The United States has deployed a special commando force to Iraq and is now setting its sights on wresting control of the Islamic State's (IS) power centers in Iraq and Syria, the U.S. defense secretary said.
After aiding Iraq's victory last month in regaining control of Ramadi, the capital of its western Anbar Province, the U.S. military now has a plan to build on that victory by helping Iraqi and Kurdish Peshmerga forces retake the northern city of Mosul, Iraq's second-largest, Ash Carter said on January 13.
The United States and coalition forces will also assist Syrian rebel forces in an effort to oust IS -- also known as ISIL or ISIS -- from Raqqa, which the militant group has proclaimed as the capital of its so-called caliphate, Carter said in an address to U.S. troops in Fort Campbell, Kentucky.
U.S. Defense Secretary Ash Carter
Raqqa and Mosul are IS's "military, political, economic, and ideological centers of gravity," he said. "That's why our campaign plan's map has got big arrows pointing at both Mosul and Raqqa. We will begin by collapsing ISIL's control over both of these cities, and then engage in elimination operations throughout other territories ISIL holds in Iraq and Syria."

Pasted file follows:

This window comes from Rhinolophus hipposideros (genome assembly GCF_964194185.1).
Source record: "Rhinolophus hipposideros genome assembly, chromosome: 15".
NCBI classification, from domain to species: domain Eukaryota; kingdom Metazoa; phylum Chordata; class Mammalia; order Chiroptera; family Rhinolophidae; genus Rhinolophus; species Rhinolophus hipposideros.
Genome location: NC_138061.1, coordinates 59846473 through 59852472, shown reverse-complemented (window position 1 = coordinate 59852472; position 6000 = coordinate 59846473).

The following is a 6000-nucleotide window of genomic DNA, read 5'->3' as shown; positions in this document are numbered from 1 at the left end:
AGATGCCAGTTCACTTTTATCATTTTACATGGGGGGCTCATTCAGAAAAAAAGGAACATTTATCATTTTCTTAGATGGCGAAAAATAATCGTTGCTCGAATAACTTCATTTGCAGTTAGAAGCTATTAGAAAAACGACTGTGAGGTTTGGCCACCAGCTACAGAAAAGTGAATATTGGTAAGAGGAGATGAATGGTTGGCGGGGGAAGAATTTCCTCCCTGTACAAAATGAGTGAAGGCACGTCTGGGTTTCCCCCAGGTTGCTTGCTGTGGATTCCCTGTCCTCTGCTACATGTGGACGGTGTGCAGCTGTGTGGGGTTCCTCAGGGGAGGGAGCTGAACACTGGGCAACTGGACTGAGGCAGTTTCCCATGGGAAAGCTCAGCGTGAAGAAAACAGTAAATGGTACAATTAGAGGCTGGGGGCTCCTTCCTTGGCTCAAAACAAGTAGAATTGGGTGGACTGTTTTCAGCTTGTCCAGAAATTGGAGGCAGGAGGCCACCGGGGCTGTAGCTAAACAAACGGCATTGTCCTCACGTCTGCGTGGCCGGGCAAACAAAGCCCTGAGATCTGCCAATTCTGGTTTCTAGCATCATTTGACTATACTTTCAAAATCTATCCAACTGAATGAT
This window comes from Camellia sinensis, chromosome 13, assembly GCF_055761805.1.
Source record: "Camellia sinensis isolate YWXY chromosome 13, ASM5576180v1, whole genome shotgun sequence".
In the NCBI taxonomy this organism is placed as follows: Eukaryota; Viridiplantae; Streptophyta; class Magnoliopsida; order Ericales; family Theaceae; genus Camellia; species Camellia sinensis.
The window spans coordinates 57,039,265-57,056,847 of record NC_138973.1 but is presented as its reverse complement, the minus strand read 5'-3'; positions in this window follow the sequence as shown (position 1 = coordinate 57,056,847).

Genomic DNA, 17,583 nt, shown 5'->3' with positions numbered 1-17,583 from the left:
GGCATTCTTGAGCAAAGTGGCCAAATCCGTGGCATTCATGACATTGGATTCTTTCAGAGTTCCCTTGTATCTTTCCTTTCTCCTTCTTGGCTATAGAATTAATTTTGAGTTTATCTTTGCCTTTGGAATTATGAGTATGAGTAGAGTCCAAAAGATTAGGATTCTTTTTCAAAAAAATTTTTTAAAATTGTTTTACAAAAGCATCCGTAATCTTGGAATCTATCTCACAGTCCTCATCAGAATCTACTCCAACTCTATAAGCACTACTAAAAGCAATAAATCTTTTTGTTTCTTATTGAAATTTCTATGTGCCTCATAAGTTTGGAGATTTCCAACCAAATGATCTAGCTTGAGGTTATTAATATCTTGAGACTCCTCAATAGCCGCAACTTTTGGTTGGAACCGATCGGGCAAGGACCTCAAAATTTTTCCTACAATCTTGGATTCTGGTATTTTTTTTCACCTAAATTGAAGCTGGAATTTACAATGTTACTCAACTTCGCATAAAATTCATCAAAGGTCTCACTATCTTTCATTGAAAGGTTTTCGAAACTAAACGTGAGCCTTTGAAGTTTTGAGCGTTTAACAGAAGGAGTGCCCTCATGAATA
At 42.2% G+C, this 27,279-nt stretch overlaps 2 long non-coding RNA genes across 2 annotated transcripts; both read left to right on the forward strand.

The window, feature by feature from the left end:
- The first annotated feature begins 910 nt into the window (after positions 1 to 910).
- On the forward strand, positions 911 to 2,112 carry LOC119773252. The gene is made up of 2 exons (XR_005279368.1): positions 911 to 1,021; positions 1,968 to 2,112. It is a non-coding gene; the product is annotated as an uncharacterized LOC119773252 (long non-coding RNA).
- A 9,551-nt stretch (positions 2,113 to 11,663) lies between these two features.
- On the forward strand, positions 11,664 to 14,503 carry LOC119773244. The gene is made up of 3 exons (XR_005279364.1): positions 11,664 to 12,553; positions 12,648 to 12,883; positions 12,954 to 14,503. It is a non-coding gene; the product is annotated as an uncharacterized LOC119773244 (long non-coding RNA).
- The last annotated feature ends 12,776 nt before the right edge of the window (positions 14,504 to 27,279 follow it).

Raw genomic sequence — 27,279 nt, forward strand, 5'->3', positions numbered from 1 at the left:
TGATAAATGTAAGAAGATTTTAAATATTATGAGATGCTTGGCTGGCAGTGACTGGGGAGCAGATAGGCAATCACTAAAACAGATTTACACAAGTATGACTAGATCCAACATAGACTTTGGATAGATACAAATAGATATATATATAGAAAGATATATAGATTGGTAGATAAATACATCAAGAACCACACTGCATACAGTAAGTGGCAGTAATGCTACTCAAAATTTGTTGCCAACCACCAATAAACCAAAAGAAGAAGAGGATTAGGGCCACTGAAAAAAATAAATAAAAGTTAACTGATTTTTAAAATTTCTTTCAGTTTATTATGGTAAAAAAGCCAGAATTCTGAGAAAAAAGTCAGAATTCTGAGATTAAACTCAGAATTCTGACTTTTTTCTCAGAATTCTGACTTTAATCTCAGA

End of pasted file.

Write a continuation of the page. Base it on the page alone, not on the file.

Carter said he will meet in Paris next week with defense leaders from anti-IS coalition members France, Australia, Germany, Italy, the Netherlands, and the United Kingdom, to recruit support for the fight.
"Each of these nations has a significant stake in completing the destruction of this evil organization, and we must include all of the capabilities they can bring to the field," he said.
In the campaign to retake Mosul, Carter described operations that would send Iraqi forces from the south and Peshmerga forces from the north to encircle and cut off IS fighters in Mosul.
But he warned that taking it back will not be quick or easy. The special commando force of about 200 U.S. soldiers will assist in recovering the territory, he said.
It "is preparing to work with the Iraqis to begin going after ISIL's fighters and commanders, killing or capturing them wherever we find them, along with other key targets," he said.
Carter's remarks came a day after President Barack Obama in his final State of the Union address repeated his belief that the United States must work with local forces in Iraq and Syria to have lasting success in the battle against IS.
Obama, taking aim at his Republican critics, cautioned against "Americanizing" the conflicts because that would allow extremists to accuse the West of occupying hallowed Muslim lands in the Middle East.
"Over-the-top claims that this is World War III just play into their hands," the president said, referring to statements by GOP presidential candidates, even as he vowed once again to "hunt down, root out, and destroy" what he called "killers and fanatics."
"President Obama is committed to doing what it takes -- as opportunities arise, as we see what works, and as the enemy adapts -- until ISIL is delivered a lasting defeat," Carter said.
Carter was addressing soldiers from the 101st Airborne Division, 1,800 of whom will deploy to Iraq in coming months, largely to train Iraqi forces and Kurdish Peshmerga fighters.
With reporting by AP, Reuters, and AFP